unrelenting.technology

Tag #aws

Shower thought: Google App Engine was the original AWS Lambda of the late 2000s.

Okay, it literally was not, it was just “platform as a service”, morally equivalent to Heroku, right? Well, sure it didn’t have all the non-web event handling stuff, but it was in many ways closer to Lambda than to Heroku. Namely it did not run just any app, it would “insert itself into your code” – e.g. Python WSGI apps had to be adapted with a special module – which is exactly how it is in Lambda!

And around 2010 GAE did feel like the place for letting someone else run your random hobby project for free “forever”. Well, hm, any PaaS or FaaS with a free tier should be like that. Soooo I just went to check if this ancient project is up. Nope. I guess with the absorption of GAE into Google Cloud, things changed so much that not ever signing into GCloud (and so not accepting new terms etc.) leads to the app being shut down. Well, that kind of thing is very much expected from Google by now.

This website is now fully owned by Bezos very very Serverless™! Built using mildly forked Zola in GitHub Actions, uploaded to S3, content-delivered via CloudFront. And even DNS is now Route 53, otherwise properly having CloudFront on an apex (bare) domain would be difficult. Webmentions are outsourced to Webmention.io (+ a tiny endpoint converting their webhook to GitHub rebuild command is hosted on Glitch) and micropub is gone, at least for now. (When I have nothing better to do I might just make an app running in Lambda that would edit the git repo in response to Micropub requests, send outgoing webmentions, be a custom auth endpoint, eventually also handle incoming webmentions, and so on.)

I’m glad I only did this now: CloudFront Functions did not exist until a few months ago. With this functionality, it is a quite capable CDN. Still clunky and weird in some aspects though (e.g. “Default Root Object” applying even after a Function rewrites /something/ to / was quite surprising)

Burstable Graviton2 instances are now a thing. Cool! Changed the instance type for this website from a1.medium to t4g.micro so that Jeff Bezos gets less of my money :P (Basically no money until the end of this year, even — there’s a free trial for t4g.micro for all AWS accounts!)

Wow, about a month ago Spot (ex-Spotinst), the service that can auto-restore an EC2 spot instance after it gets killed, fixed their arm64 support! (Used to be that it would always set the AMI’s “architecture” metadata to amd64, haha.)

And of course their support didn’t notify me that it was fixed, the service didn’t auto-notify me that an instance finally was successfully restored after months of trying and failing, AWS didn’t notify either (it probably can but I haven’t set anything up?), so I wasted a few bucks running a spare inaccessible clone server of my website. Oh well, at least now I can use a spot instance again without worrying about manual restore.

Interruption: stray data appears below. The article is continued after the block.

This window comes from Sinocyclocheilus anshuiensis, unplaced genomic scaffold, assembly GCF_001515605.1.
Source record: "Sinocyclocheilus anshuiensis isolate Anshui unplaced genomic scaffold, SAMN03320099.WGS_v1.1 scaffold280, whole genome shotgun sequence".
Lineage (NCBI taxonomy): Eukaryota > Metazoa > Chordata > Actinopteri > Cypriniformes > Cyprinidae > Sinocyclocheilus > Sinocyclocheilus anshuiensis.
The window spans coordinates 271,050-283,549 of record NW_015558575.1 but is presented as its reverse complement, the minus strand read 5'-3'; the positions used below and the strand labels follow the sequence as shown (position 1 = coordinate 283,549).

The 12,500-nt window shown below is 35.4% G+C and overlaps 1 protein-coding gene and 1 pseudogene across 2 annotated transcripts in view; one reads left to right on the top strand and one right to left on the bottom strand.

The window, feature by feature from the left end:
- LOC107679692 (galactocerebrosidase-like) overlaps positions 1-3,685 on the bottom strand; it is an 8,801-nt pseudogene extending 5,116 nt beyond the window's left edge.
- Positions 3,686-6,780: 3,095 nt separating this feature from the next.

UPD: hmm, it still tried i386 on another restore! dang it.

AWS CloudFormation looks rather disappointing:

  • the import functionality is a joke?? you have to make the template yourself, for some reason there’s no “make template from this real thing” button??
  • even that import thing cannot import an ACM certificate at all, literally says that’s unsupported.
  • the GUI designer thing does not know anything about CloudFront!

What.

Looks like NetBSD is already working on the EC2 AArch64 instances! My attempt at running FreeBSD there failed: for mysterious reasons, the system reboots just after the last loader.efi message..

Trying to do anything system-level on EC2 is incredibly frustrating. There is STILL no read-write access to the serial console, because Bezos doesn’t believe in debugging or something >_<

Also, about the ARM instances themselves. I am happy to see a big player enter the ARM space. And with custom (Annapurna) chips, even. (Though they’d have much better performance if they just bought some Ampere eMAGs or Cavium ThunderX2s.)

But what’s up with that price? Did anyone at AWS ever look at Scaleway’s pricing page?! On-demand pricing for a single core EC2 ARM instance is almost 20 bucks per month! While Scaleway offers four ThunderX cores for three euros per month!! Sure sure Scaleway is not a big player and doesn’t have a huge ecosystem and is getting close to being out of stock on these ARM instances.. but still, 1/4 the cores for 5x the price.

(Spot pricing is better of course.)

So Amazon Lambda has a 6 MB limit on request (and response) size. Binary files have to be Base64 encoded (LOL) which makes the limit even SMALLER! So my micropub media endpoint chokes on full DSLR resolution photos. Yeah the "right way" is to have the API Gateway endpoint upload to S3, and the upload event trigger the Lambda processing which would download from S3, and use a separate Lambda for authentication on that endpoint… but I need the processed URLs in the response body. I need everything to happen in one request! How did AWS engineers not see that use case coming?!

AWS Route 53 looks like a nice DNS hosting service because API (automated ACME DNS verification is pretty cool) and automatic config for adding domains to other AWS things but they're really slow with new DNS record types. Still no CAA! And SSHFP! What in the hell, the most powerful Cloud™ company in the world can't add a simple record type?

Quake Champions is awesome (as in the gameplay — performance is meh).

Amazon Web Services is not awesome: it wasn't really obvious that promotional credits aren't spent on reserved EC2 instances :( Also HardenedBSD was behaving weird on it (secadm kernel panic, Python libssl segfaults).

But with regular FreeBSD I've set up a Matrix homeserver (Synapse) on EC2! I am now @greg:unrelenting.technology :) It's working as my new IRC bouncer, so with that I've been able to say goodbye to the previous VPS that served this website (which was still running my ZNC).